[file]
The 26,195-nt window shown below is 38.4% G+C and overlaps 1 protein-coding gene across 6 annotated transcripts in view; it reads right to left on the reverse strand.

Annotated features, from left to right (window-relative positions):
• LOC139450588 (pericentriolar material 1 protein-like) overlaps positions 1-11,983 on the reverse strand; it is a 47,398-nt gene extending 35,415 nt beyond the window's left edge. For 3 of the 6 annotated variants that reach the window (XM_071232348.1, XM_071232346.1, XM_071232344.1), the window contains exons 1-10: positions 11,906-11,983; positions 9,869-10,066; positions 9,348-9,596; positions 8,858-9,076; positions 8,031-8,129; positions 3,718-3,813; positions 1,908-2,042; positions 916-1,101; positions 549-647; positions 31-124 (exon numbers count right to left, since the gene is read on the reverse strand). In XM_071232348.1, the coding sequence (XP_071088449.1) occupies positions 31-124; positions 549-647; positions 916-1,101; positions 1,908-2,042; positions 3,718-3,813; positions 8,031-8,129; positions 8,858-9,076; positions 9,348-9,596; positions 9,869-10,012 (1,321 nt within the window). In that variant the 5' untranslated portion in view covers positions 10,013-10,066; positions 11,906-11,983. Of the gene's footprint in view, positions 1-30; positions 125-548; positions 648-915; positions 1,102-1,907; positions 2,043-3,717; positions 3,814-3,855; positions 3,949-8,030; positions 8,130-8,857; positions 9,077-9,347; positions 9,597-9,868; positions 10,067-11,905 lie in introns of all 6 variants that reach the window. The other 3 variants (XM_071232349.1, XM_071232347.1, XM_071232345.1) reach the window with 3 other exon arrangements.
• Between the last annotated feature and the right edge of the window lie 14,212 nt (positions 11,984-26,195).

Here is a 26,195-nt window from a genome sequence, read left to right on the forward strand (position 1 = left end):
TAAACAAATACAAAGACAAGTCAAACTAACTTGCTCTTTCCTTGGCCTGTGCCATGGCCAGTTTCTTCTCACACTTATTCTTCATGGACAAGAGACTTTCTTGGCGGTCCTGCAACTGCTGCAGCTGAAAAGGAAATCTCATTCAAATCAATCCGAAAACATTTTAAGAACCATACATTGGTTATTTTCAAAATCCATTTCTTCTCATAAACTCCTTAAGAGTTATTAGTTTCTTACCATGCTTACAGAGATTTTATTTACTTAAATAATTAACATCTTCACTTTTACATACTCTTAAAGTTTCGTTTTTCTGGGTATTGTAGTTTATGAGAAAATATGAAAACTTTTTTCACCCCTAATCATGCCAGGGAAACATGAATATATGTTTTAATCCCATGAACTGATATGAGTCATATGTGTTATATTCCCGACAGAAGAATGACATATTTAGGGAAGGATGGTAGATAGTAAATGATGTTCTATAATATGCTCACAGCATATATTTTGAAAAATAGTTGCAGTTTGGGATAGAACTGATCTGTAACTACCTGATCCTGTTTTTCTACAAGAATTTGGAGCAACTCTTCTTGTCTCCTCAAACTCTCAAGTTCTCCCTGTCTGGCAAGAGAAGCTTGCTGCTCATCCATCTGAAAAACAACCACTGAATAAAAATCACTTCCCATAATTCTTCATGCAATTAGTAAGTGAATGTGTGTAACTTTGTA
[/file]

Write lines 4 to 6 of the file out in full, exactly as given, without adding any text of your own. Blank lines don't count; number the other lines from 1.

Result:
• Between the last annotated feature and the right edge of the window lie 14,212 nt (positions 11,984-26,195).

Here is a 26,195-nt window from a genome sequence, read left to right on the forward strand (position 1 = left end):
TAAACAAATACAAAGACAAGTCAAACTAACTTGCTCTTTCCTTGGCCTGTGCCATGGCCAGTTTCTTCTCACACTTATTCTTCATGGACAAGAGACTTTCTTGGCGGTCCTGCAACTGCTGCAGCTGAAAAGGAAATCTCATTCAAATCAATCCGAAAACATTTTAAGAACCATACATTGGTTATTTTCAAAATCCATTTCTTCTCATAAACTCCTTAAGAGTTATTAGTTTCTTACCATGCTTACAGAGATTTTATTTACTTAAATAATTAACATCTTCACTTTTACATACTCTTAAAGTTTCGTTTTTCTGGGTATTGTAGTTTATGAGAAAATATGAAAACTTTTTTCACCCCTAATCATGCCAGGGAAACATGAATATATGTTTTAATCCCATGAACTGATATGAGTCATATGTGTTATATTCCCGACAGAAGAATGACATATTTAGGGAAGGATGGTAGATAGTAAATGATGTTCTATAATATGCTCACAGCATATATTTTGAAAAATAGTTGCAGTTTGGGATAGAACTGATCTGTAACTACCTGATCCTGTTTTTCTACAAGAATTTGGAGCAACTCTTCTTGTCTCCTCAAACTCTCAAGTTCTCCCTGTCTGGCAAGAGAAGCTTGCTGCTCATCCATCTGAAAAACAACCACTGAATAAAAATCACTTCCCATAATTCTTCATGCAATTAGTAAGTGAATGTGTGTAACTTTGTA